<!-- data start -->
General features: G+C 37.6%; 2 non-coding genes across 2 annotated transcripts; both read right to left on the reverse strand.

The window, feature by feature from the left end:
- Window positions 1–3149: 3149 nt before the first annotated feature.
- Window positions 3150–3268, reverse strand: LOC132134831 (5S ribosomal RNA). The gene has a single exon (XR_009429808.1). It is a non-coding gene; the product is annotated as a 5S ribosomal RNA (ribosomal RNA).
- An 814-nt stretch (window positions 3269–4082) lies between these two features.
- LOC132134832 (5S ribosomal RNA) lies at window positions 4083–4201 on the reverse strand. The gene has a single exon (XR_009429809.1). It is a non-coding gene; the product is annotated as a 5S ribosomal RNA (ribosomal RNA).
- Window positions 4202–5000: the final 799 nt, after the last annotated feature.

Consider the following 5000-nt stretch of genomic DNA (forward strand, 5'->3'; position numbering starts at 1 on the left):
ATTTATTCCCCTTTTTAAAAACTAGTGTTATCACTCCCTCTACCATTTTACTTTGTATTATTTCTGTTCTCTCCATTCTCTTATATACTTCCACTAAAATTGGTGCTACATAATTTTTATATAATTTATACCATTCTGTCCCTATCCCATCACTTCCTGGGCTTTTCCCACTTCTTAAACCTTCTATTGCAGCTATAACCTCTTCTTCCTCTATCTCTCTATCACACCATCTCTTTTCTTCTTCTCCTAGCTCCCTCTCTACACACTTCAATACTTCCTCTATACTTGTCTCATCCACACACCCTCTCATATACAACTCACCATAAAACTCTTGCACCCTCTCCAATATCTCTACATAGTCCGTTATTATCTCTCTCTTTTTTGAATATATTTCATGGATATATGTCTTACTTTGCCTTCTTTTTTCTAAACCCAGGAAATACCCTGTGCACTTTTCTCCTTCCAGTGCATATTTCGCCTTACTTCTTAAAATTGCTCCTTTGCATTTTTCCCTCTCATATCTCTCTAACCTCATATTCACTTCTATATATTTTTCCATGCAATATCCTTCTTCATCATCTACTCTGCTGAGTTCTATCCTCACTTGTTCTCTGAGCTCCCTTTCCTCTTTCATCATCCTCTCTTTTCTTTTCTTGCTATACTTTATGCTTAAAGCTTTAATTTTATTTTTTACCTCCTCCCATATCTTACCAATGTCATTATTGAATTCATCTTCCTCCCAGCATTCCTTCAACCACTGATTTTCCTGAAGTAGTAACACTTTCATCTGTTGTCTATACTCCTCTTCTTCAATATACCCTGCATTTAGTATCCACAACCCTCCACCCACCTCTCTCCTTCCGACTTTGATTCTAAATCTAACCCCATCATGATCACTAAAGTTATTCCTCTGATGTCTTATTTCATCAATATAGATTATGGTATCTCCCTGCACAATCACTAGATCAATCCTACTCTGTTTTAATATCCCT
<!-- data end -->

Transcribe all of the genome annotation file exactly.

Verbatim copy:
General features: G+C 37.6%; 2 non-coding genes across 2 annotated transcripts; both read right to left on the reverse strand.

The window, feature by feature from the left end:
- Window positions 1–3149: 3149 nt before the first annotated feature.
- Window positions 3150–3268, reverse strand: LOC132134831 (5S ribosomal RNA). The gene has a single exon (XR_009429808.1). It is a non-coding gene; the product is annotated as a 5S ribosomal RNA (ribosomal RNA).
- An 814-nt stretch (window positions 3269–4082) lies between these two features.
- LOC132134832 (5S ribosomal RNA) lies at window positions 4083–4201 on the reverse strand. The gene has a single exon (XR_009429809.1). It is a non-coding gene; the product is annotated as a 5S ribosomal RNA (ribosomal RNA).
- Window positions 4202–5000: the final 799 nt, after the last annotated feature.

Consider the following 5000-nt stretch of genomic DNA (forward strand, 5'->3'; position numbering starts at 1 on the left):
ATTTATTCCCCTTTTTAAAAACTAGTGTTATCACTCCCTCTACCATTTTACTTTGTATTATTTCTGTTCTCTCCATTCTCTTATATACTTCCACTAAAATTGGTGCTACATAATTTTTATATAATTTATACCATTCTGTCCCTATCCCATCACTTCCTGGGCTTTTCCCACTTCTTAAACCTTCTATTGCAGCTATAACCTCTTCTTCCTCTATCTCTCTATCACACCATCTCTTTTCTTCTTCTCCTAGCTCCCTCTCTACACACTTCAATACTTCCTCTATACTTGTCTCATCCACACACCCTCTCATATACAACTCACCATAAAACTCTTGCACCCTCTCCAATATCTCTACATAGTCCGTTATTATCTCTCTCTTTTTTGAATATATTTCATGGATATATGTCTTACTTTGCCTTCTTTTTTCTAAACCCAGGAAATACCCTGTGCACTTTTCTCCTTCCAGTGCATATTTCGCCTTACTTCTTAAAATTGCTCCTTTGCATTTTTCCCTCTCATATCTCTCTAACCTCATATTCACTTCTATATATTTTTCCATGCAATATCCTTCTTCATCATCTACTCTGCTGAGTTCTATCCTCACTTGTTCTCTGAGCTCCCTTTCCTCTTTCATCATCCTCTCTTTTCTTTTCTTGCTATACTTTATGCTTAAAGCTTTAATTTTATTTTTTACCTCCTCCCATATCTTACCAATGTCATTATTGAATTCATCTTCCTCCCAGCATTCCTTCAACCACTGATTTTCCTGAAGTAGTAACACTTTCATCTGTTGTCTATACTCCTCTTCTTCAATATACCCTGCATTTAGTATCCACAACCCTCCACCCACCTCTCTCCTTCCGACTTTGATTCTAAATCTAACCCCATCATGATCACTAAAGTTATTCCTCTGATGTCTTATTTCATCAATATAGATTATGGTATCTCCCTGCACAATCACTAGATCAATCCTACTCTGTTTTAATATCCCT